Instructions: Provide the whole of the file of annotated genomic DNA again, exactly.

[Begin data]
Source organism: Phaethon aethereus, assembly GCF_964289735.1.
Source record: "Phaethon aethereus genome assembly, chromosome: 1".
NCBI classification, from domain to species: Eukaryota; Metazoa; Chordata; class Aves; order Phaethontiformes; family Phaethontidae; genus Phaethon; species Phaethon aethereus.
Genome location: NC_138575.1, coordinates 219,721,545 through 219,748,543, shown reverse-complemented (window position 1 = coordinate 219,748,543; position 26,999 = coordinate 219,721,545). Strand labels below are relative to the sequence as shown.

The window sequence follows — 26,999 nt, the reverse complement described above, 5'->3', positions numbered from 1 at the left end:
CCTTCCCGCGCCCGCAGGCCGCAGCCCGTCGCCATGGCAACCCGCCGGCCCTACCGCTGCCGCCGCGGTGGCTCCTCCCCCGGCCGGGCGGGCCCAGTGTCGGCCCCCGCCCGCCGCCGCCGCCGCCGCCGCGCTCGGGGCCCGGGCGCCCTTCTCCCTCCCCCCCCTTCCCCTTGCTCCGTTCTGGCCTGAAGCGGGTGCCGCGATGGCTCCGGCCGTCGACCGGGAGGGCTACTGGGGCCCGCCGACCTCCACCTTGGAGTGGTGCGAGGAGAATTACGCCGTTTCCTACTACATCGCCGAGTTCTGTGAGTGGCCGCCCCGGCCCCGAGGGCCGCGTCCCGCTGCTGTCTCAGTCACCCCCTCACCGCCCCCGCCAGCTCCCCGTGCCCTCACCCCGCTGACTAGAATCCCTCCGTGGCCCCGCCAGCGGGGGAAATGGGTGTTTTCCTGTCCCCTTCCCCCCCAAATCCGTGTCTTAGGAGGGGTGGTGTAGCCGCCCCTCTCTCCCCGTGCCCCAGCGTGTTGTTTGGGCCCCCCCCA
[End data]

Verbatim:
Source organism: Phaethon aethereus, assembly GCF_964289735.1.
Source record: "Phaethon aethereus genome assembly, chromosome: 1".
NCBI classification, from domain to species: Eukaryota; Metazoa; Chordata; class Aves; order Phaethontiformes; family Phaethontidae; genus Phaethon; species Phaethon aethereus.
Genome location: NC_138575.1, coordinates 219,721,545 through 219,748,543, shown reverse-complemented (window position 1 = coordinate 219,748,543; position 26,999 = coordinate 219,721,545). Strand labels below are relative to the sequence as shown.

The window sequence follows — 26,999 nt, the reverse complement described above, 5'->3', positions numbered from 1 at the left end:
CCTTCCCGCGCCCGCAGGCCGCAGCCCGTCGCCATGGCAACCCGCCGGCCCTACCGCTGCCGCCGCGGTGGCTCCTCCCCCGGCCGGGCGGGCCCAGTGTCGGCCCCCGCCCGCCGCCGCCGCCGCCGCCGCGCTCGGGGCCCGGGCGCCCTTCTCCCTCCCCCCCCTTCCCCTTGCTCCGTTCTGGCCTGAAGCGGGTGCCGCGATGGCTCCGGCCGTCGACCGGGAGGGCTACTGGGGCCCGCCGACCTCCACCTTGGAGTGGTGCGAGGAGAATTACGCCGTTTCCTACTACATCGCCGAGTTCTGTGAGTGGCCGCCCCGGCCCCGAGGGCCGCGTCCCGCTGCTGTCTCAGTCACCCCCTCACCGCCCCCGCCAGCTCCCCGTGCCCTCACCCCGCTGACTAGAATCCCTCCGTGGCCCCGCCAGCGGGGGAAATGGGTGTTTTCCTGTCCCCTTCCCCCCCAAATCCGTGTCTTAGGAGGGGTGGTGTAGCCGCCCCTCTCTCCCCGTGCCCCAGCGTGTTGTTTGGGCCCCCCCCA